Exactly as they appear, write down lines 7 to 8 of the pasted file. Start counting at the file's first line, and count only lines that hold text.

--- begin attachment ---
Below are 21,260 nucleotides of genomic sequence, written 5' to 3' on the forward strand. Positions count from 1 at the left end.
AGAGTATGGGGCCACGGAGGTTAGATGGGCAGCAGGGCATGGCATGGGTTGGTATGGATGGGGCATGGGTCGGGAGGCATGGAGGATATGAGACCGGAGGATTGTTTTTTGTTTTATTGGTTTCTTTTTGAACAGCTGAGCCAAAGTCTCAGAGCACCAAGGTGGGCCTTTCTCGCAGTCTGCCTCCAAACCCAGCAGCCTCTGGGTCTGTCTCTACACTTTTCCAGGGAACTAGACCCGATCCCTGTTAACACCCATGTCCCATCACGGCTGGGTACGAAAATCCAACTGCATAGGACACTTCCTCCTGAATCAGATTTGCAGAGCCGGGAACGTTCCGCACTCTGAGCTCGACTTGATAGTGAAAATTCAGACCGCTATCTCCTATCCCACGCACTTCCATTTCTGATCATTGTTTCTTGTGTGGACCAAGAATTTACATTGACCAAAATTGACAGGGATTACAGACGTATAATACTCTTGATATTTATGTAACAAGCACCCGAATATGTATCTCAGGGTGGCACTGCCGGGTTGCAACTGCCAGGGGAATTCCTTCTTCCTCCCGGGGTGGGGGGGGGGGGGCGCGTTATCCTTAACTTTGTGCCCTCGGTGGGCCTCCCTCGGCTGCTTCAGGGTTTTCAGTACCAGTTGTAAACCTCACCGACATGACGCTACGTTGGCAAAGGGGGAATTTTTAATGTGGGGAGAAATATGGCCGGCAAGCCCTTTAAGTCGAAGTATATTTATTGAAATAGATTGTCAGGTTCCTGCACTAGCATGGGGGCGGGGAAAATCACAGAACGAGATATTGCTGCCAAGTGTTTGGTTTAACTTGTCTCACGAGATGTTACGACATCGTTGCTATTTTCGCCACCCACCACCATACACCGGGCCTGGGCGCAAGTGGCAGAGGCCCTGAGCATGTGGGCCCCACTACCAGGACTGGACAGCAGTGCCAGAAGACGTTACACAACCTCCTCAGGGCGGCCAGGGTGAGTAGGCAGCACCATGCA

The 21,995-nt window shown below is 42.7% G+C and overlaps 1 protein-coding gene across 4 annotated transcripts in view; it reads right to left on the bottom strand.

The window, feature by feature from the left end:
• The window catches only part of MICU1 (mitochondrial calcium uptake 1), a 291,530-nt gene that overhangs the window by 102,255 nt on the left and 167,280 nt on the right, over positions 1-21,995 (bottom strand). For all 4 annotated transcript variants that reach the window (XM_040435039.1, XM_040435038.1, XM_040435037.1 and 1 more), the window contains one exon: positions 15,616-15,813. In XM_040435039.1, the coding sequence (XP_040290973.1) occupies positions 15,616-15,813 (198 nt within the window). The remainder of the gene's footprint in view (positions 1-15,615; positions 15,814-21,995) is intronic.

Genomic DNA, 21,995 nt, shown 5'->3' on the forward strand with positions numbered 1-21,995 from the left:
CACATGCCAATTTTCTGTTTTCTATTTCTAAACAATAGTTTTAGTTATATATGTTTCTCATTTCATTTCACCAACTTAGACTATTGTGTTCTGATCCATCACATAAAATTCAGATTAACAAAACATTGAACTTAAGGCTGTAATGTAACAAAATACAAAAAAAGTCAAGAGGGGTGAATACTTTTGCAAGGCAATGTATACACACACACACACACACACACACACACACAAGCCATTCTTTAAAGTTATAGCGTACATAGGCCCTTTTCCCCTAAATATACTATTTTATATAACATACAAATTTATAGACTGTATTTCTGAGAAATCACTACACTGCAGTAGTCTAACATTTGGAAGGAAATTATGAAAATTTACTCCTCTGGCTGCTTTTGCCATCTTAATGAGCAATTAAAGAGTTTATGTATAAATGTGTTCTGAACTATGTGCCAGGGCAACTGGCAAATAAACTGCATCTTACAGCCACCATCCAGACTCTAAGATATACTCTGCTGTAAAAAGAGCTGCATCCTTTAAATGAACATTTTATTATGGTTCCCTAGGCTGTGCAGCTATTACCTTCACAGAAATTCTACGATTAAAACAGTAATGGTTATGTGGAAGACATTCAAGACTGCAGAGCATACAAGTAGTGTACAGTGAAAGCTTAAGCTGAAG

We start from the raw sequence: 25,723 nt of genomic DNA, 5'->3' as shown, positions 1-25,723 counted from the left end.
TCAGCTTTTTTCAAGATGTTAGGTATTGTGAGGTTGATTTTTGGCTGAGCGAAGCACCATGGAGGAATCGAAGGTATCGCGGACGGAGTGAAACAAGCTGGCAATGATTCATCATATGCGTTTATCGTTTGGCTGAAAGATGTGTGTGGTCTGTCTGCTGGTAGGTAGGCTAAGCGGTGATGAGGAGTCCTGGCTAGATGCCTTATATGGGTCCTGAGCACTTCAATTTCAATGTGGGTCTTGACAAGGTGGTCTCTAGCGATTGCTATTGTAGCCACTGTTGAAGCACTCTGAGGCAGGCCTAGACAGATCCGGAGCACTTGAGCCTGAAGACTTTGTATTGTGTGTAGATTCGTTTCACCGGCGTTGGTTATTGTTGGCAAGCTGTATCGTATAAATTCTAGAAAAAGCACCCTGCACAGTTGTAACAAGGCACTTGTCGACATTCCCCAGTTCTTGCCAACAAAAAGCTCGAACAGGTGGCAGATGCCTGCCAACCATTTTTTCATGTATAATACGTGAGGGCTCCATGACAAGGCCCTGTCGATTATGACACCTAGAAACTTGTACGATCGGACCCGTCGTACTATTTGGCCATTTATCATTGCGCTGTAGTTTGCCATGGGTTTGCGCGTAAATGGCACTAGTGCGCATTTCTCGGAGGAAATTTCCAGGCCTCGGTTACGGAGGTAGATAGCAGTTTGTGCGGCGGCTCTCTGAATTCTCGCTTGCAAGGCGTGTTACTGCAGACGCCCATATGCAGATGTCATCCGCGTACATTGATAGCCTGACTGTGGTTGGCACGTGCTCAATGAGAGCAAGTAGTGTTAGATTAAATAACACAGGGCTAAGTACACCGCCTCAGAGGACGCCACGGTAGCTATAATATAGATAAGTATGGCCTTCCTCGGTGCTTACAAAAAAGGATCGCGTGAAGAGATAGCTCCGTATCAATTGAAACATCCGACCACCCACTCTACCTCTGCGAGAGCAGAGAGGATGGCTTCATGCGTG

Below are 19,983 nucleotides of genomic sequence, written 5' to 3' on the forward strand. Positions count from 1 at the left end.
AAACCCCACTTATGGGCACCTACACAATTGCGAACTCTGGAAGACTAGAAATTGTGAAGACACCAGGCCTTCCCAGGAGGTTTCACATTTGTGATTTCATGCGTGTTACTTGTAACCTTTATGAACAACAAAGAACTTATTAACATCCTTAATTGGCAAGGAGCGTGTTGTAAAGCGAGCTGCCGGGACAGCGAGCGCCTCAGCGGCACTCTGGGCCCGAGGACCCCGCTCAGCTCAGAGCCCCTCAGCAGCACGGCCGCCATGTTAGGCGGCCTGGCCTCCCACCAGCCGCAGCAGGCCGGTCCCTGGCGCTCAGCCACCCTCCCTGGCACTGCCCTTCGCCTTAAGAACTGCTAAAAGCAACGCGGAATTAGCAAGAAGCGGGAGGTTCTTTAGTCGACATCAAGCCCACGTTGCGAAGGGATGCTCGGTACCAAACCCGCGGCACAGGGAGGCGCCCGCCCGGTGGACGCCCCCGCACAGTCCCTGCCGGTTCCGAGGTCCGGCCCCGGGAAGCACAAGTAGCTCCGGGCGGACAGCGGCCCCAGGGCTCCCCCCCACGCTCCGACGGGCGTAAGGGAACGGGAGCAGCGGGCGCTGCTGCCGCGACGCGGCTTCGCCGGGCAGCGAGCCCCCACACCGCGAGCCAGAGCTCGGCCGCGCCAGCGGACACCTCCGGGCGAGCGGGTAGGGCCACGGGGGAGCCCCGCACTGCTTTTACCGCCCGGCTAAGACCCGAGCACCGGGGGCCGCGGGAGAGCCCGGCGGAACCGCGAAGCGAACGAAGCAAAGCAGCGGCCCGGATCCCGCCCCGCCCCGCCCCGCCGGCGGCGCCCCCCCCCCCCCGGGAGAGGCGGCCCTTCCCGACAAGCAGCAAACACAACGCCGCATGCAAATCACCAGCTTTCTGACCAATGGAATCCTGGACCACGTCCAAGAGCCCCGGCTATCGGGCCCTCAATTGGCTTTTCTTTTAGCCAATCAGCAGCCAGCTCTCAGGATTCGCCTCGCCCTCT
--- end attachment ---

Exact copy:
CACATGCCAATTTTCTGTTTTCTATTTCTAAACAATAGTTTTAGTTATATATGTTTCTCATTTCATTTCACCAACTTAGACTATTGTGTTCTGATCCATCACATAAAATTCAGATTAACAAAACATTGAACTTAAGGCTGTAATGTAACAAAATACAAAAAAAGTCAAGAGGGGTGAATACTTTTGCAAGGCAATGTATACACACACACACACACACACACACACACACAAGCCATTCTTTAAAGTTATAGCGTACATAGGCCCTTTTCCCCTAAATATACTATTTTATATAACATACAAATTTATAGACTGTATTTCTGAGAAATCACTACACTGCAGTAGTCTAACATTTGGAAGGAAATTATGAAAATTTACTCCTCTGGCTGCTTTTGCCATCTTAATGAGCAATTAAAGAGTTTATGTATAAATGTGTTCTGAACTATGTGCCAGGGCAACTGGCAAATAAACTGCATCTTACAGCCACCATCCAGACTCTAAGATATACTCTGCTGTAAAAAGAGCTGCATCCTTTAAATGAACATTTTATTATGGTTCCCTAGGCTGTGCAGCTATTACCTTCACAGAAATTCTACGATTAAAACAGTAATGGTTATGTGGAAGACATTCAAGACTGCAGAGCATACAAGTAGTGTACAGTGAAAGCTTAAGCTGAAG

We start from the raw sequence: 25,723 nt of genomic DNA, 5'->3' as shown, positions 1-25,723 counted from the left end.